Baghdad has warned Gazprom, Russian energy giant to either cancel its energy contracts in Iraq’s autonomous Kurdistan Regional Government (KRG) region or stop its work with the central government, a spokesman said on Nov. 9.
The ultimatum is the most recent news in an long-running argument between the KRG in the north and the central government of Iraq, which considers any contracts signed with the Kurdistan Regional Government (KRG) as illegal and has told companies they must choose between work in the northern three-province region and the rest of Iraq.
One day before the news an Iraqi official confirmed U.S. firm ExxonMobil. ExxonMobil was also served a similar threat before.ExxonMobil had informed the federal Oil Ministry that it was looking to sell its share in a massive oilfield in south Iraq, indicating it was opting for contracts with the KRG instead.
Faisal Abdullah, a spokesman of Iraq’s deputy prime ministerHussein Shahristani who is responsible for energy affairs said, “We told Gazprom to give their response to the Iraqi government – to cancel their contract with Kurdistan or leave Badra”.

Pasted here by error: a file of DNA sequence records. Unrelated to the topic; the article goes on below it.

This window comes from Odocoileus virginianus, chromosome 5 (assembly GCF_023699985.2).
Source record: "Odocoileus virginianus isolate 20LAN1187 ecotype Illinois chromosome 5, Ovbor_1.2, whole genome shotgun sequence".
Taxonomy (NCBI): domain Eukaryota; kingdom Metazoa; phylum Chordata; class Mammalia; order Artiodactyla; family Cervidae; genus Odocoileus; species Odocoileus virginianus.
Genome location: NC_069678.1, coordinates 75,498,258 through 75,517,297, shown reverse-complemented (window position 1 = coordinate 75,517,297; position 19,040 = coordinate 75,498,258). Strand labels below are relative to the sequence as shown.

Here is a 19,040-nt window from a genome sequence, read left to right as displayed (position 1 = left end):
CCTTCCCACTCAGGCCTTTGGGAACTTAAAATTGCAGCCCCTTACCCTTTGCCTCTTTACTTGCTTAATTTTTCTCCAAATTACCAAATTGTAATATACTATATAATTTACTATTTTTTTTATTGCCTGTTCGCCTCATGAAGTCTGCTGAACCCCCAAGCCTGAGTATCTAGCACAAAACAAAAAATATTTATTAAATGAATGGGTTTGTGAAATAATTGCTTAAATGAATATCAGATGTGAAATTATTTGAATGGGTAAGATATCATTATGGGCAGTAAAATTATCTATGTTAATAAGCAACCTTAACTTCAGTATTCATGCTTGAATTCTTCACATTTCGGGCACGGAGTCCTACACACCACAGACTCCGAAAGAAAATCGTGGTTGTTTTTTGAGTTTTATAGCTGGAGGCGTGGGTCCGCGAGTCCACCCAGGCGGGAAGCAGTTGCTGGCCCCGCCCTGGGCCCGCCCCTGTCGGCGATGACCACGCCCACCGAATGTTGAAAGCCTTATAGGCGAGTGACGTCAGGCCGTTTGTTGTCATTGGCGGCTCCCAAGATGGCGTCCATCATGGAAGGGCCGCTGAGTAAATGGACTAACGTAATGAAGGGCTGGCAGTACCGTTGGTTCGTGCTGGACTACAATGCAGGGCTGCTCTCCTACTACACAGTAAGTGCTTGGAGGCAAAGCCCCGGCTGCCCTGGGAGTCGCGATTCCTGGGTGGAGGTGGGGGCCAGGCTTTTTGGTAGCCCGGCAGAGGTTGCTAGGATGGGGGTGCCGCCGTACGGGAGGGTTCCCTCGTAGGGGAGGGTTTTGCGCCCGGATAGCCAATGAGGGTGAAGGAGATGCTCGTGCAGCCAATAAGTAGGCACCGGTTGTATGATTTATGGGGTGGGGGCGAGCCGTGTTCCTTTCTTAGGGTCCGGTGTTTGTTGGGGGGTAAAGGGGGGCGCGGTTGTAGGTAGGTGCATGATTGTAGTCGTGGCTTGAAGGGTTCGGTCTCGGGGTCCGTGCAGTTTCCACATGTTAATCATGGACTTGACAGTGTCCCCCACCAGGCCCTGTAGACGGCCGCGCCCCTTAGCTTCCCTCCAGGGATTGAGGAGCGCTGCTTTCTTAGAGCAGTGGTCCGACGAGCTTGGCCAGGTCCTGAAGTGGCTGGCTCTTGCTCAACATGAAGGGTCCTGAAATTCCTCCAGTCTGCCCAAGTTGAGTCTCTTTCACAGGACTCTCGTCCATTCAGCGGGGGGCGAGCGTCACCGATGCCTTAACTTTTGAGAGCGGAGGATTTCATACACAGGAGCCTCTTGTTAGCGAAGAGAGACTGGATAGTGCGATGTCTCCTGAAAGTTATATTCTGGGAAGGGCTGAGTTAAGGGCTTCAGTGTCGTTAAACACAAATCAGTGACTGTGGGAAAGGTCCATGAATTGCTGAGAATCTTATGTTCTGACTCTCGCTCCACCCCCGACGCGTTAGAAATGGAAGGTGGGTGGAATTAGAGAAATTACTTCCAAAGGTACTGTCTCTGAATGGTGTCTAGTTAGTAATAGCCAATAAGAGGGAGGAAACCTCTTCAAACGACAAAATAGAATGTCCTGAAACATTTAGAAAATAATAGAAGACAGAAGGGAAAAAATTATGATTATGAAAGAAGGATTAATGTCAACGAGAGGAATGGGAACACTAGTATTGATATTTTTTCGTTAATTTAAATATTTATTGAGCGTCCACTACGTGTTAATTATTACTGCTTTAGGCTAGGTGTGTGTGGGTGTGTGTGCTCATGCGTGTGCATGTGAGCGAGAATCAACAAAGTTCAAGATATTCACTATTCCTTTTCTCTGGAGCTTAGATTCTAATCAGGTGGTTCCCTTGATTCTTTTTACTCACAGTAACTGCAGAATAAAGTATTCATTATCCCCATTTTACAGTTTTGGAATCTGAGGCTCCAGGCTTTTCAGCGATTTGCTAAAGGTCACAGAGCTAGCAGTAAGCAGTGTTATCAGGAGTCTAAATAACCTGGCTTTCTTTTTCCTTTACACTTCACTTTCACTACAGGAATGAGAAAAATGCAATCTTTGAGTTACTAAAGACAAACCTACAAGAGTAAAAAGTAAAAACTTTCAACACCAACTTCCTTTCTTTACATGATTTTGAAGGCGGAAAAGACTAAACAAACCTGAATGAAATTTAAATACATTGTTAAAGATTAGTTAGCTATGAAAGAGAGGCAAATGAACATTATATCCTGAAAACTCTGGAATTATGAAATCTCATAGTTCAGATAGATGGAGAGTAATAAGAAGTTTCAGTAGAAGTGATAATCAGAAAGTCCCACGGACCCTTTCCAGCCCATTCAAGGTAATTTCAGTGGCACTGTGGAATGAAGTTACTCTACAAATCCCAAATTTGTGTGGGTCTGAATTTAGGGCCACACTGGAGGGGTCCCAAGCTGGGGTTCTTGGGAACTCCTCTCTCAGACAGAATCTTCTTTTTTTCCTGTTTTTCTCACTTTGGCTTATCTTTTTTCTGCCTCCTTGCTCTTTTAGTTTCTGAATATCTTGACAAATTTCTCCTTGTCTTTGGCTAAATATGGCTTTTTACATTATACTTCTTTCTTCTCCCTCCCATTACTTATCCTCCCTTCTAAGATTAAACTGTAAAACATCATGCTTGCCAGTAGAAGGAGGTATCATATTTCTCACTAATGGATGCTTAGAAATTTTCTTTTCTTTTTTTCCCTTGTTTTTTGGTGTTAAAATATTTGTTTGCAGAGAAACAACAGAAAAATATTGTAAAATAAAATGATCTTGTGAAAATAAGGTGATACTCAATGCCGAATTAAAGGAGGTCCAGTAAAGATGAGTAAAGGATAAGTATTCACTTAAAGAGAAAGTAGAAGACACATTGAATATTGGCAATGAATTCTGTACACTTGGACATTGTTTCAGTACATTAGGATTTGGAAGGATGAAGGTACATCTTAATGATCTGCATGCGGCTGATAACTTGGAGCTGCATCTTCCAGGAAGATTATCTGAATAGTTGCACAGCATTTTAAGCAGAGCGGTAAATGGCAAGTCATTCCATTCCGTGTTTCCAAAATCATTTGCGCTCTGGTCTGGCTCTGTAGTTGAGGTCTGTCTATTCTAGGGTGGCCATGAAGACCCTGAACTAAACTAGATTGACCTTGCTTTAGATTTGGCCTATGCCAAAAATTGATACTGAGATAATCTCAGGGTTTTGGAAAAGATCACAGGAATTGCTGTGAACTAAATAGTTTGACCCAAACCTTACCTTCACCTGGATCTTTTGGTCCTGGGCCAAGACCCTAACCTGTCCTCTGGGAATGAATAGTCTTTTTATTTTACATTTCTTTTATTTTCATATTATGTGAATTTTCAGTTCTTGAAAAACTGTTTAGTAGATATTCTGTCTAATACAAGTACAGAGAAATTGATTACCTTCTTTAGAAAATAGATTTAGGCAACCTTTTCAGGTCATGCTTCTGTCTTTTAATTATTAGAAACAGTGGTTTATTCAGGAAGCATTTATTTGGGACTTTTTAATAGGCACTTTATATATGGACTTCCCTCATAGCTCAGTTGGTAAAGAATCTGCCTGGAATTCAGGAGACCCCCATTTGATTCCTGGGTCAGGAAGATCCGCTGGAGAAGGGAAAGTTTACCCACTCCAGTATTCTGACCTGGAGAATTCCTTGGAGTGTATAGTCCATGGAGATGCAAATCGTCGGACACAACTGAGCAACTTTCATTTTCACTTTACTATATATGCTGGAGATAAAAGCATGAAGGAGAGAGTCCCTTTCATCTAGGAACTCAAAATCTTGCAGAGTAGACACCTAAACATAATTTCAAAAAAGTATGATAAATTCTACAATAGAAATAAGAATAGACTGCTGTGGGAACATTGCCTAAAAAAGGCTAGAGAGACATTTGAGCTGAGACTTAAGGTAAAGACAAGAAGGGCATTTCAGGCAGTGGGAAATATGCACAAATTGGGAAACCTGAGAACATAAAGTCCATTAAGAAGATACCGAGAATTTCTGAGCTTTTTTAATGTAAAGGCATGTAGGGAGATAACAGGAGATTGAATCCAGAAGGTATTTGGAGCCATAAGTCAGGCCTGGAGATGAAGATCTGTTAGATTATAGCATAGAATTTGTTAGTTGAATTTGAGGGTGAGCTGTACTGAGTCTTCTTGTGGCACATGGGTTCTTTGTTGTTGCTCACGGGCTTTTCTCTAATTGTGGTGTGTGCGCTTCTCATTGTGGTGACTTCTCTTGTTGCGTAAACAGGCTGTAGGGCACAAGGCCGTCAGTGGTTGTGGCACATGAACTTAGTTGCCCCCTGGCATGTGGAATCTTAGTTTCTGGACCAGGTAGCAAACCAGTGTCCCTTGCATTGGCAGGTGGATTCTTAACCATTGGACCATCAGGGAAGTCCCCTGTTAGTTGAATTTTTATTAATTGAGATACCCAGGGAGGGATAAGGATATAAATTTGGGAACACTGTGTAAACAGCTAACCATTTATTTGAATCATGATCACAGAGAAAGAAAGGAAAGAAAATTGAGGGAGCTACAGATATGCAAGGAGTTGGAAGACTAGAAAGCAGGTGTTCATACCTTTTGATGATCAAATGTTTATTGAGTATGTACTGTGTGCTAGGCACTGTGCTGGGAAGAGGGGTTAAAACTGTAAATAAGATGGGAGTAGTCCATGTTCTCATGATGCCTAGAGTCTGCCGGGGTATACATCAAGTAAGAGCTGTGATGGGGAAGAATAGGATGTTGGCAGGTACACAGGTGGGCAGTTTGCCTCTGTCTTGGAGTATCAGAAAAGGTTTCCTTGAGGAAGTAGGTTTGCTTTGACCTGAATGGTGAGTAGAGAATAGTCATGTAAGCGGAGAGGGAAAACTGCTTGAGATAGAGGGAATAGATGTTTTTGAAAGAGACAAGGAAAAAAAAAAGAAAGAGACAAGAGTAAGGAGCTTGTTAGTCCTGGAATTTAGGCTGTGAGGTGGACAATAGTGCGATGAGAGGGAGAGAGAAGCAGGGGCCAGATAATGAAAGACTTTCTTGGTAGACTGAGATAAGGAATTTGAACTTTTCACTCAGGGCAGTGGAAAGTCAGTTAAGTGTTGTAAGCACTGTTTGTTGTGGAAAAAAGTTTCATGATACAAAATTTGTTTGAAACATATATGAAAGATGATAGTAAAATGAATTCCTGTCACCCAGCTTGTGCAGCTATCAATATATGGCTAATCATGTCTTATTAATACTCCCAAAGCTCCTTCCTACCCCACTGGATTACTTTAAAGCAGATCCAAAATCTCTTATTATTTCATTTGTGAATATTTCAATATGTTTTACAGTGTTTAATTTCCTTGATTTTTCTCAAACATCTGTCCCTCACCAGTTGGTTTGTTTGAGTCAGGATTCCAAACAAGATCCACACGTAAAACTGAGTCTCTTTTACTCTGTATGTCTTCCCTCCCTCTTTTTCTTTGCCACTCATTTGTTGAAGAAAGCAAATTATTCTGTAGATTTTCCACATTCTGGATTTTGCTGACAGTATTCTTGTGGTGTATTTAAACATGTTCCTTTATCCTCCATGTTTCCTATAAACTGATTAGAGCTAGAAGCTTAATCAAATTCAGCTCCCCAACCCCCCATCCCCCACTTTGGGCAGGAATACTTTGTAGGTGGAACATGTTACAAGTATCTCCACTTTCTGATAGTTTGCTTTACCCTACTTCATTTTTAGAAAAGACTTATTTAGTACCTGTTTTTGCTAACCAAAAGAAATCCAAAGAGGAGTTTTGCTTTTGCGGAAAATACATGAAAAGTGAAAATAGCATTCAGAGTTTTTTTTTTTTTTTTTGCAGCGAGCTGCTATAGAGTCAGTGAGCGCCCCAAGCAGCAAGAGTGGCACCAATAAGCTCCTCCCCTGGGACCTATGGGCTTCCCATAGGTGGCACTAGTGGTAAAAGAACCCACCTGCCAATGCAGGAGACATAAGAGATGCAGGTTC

According to him the message had been sent by Iraq on Nov. 1.
“The contract [with the KRG] is not legal,” Abdullah said. “This situation will be the same for all companies who work in Iraq, because any energy contract should be approved by the Cabinet and the Ministry of Oil.” A Gazprom-led consortium won the contract in a public auction to work on the Badra oil field in December 2009.
In August 2009, Gazprom also signed two production and exploration deals with the KRG.
It is affecting the political relation between Turkey and central government, which seems to be reflected in energy contract between the two. Iraq forced to leave Turkey’s state-controlled TPAO from an exploration deal in the south of the country, an oil ministry official said on Nov. 7. However, Turkish Energy Minister TanerYıldız confirmed on Nov. 9 that energy ties between the two countries would continue.
Baghdad is not happy about Turkey’s oil purchases directly from the KRG.
While facing problems with its traditional partners, Baghdad is in trouble to develop its energy fields. Iraq’sits investment chief said in an interview that they needs up to $1 trillion (784 billion euros) over the next 10 years to rebuild its crumbling infrastructure and battered economy, on Nov. 8.
Sami al-Araji’s said during the Baghdad International Fair, Iraq’s biggest trade fair in more than 20 years, as the government inviting foreign investment, diversify the country’s oil-dependent economy and reduce unemployment.
Source: [Hurriyet Daily News]